A widespread effort to limit and phase out the use of “forever” chemicals called Per- and poly-fluoroalkyl substances (PFAS) is taking over the world, especially now that the chemicals have taken a foothold in almost every material in our everyday lives.
PFAS, a group of over 10,000 industrial chemicals, can take up to 1000 years to break down and can be found almost everywhere on Earth— from food packaging, carpeting, non-stick cookware, makeup, and clothing.
The use of PFAS over the years has caused growing concerns for little is known of the long-term health impact of the substance on humans.
Various state governments across Australia have urged people to limit their exposure to PFAS as much as practical.
Easier said than done
Professor Dennis O’Carroll, managing director of the Water Research Laboratory at UNSW Sydney, painted a picture of just how widespread the use of the chemicals is in everyday life.
“The average person doesn’t realise how much PFAS are found in everyday products. You can find it in food packaging to limit the amount of grease soaking through our burgers or to improve stain resistance in chairs and rugs,” O’Carroll said.
“It’s also believed that low traces of PFAS can be found in the bloodstream of 98 per cent of the world’s population,” he added.
PFAS are commonly used as surface treatments in non-stick cookware and solution treatment and carpets and are extensively used in firefight foams, as well.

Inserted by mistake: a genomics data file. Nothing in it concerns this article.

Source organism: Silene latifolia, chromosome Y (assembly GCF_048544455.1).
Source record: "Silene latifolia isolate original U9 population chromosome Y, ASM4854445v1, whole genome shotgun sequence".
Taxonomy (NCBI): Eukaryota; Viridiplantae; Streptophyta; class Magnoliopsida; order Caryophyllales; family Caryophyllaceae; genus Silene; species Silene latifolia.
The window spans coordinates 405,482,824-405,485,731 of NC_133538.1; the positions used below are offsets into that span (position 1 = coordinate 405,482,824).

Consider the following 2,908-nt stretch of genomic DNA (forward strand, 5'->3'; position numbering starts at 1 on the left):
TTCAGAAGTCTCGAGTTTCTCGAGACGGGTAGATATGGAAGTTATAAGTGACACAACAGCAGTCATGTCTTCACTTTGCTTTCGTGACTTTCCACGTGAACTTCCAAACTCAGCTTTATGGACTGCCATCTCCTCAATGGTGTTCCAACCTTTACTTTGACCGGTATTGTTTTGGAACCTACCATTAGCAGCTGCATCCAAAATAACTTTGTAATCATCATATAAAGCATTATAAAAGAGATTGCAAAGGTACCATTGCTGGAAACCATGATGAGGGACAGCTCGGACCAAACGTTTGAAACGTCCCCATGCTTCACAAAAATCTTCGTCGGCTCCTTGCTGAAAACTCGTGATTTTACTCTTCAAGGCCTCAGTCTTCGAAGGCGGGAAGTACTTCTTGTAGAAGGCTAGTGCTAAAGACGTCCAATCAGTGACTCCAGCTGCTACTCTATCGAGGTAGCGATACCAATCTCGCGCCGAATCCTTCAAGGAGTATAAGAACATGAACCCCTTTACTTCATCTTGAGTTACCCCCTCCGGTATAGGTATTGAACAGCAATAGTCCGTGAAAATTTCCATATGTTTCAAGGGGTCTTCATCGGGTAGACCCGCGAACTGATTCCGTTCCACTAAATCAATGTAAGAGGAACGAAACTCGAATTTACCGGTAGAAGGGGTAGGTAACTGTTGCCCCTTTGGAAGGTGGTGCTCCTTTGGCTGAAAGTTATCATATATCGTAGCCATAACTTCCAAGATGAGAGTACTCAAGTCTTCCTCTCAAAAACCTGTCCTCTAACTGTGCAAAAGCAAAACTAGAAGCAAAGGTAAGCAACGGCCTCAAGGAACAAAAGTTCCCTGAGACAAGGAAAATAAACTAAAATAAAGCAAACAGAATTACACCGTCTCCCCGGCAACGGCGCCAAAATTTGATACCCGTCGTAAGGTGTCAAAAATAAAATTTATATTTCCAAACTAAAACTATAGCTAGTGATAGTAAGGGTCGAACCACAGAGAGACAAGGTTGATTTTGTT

Due to their persistent nature, the chemicals have found their way across and through the soil over time, contaminating the surface and groundwater in areas, and introducing PFAS to waste streams, wastewater treatment facilities, and even landfills.
“A lot of chemicals that we traditionally think about as pollutants, such as pesticides, get absorbed into the soil and tend to pollute one area and that area stays polluted,” said Professor Stuart Khan, a water expert at UNSW.
“However, PFAS are very mobile in the environment. So, we end up having contaminated drinking water suppliers in locations where PFAS may not have contaminated the groundwater initially but just where it’s ended up because they don’t break down.”
Would’ve, could’ve, should’ve
Some studies have claimed that concentrations of PFAS have exceeded some of the most stringent health-based values even in the world’s most remote areas, such as Antarctica.
This great war on PFAS is not an impossible battle to win, according to Professor Khan, but it will be a question of whether governments would want to invest the amount of energy, carbon footprint, and money to clean up the substances.
Just because we can use PFAS, does not mean we should, according to Professor O’Carroll.
“As modern consumers, if we really want to limit our use of PFAS, we need to do our research and look into what products are made from because there is PFAS in a lot of things that you wouldn’t even consider,” he said.
There is also still the question of finding a safe yet effective substitute for PFAS.
Alternative chemicals are currently being developed as part of the global industry’s transition away from acid-based and sulphate-based chemicals.
“However, the caveat is that we don’t know what the long-term impact of these newer chemicals is going to be 10 years down the track. It may end up causing just as many problems as the ones we’re dealing with now,” said Professor Khan.